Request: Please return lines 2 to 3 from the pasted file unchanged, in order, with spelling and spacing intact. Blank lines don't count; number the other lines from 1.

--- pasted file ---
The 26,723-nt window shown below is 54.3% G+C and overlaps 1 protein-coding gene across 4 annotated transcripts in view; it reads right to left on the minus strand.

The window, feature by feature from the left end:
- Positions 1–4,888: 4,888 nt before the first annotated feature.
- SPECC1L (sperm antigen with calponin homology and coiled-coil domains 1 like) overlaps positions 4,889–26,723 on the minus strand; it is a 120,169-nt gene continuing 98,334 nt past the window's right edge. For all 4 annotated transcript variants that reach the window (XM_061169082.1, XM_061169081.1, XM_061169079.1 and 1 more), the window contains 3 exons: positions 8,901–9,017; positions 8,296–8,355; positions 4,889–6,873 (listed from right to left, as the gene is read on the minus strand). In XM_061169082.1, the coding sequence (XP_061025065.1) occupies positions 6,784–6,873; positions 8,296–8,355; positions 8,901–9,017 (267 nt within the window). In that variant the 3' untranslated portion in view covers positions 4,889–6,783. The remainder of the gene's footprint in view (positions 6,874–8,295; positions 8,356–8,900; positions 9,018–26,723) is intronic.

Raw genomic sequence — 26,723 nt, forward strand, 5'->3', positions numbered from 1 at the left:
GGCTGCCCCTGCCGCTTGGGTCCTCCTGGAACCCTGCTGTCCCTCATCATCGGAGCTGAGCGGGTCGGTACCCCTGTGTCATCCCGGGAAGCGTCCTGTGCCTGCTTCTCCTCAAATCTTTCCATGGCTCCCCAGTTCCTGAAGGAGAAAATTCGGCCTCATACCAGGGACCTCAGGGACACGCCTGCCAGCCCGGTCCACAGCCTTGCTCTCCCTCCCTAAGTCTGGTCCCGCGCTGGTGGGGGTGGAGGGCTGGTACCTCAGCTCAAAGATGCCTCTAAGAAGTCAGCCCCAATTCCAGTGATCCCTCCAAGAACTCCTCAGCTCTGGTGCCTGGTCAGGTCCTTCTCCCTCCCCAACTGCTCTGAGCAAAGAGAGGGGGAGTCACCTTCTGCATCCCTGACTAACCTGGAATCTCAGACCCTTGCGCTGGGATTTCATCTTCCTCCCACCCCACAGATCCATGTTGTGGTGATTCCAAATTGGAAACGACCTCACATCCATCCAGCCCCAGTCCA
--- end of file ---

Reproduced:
The window, feature by feature from the left end:
- Positions 1–4,888: 4,888 nt before the first annotated feature.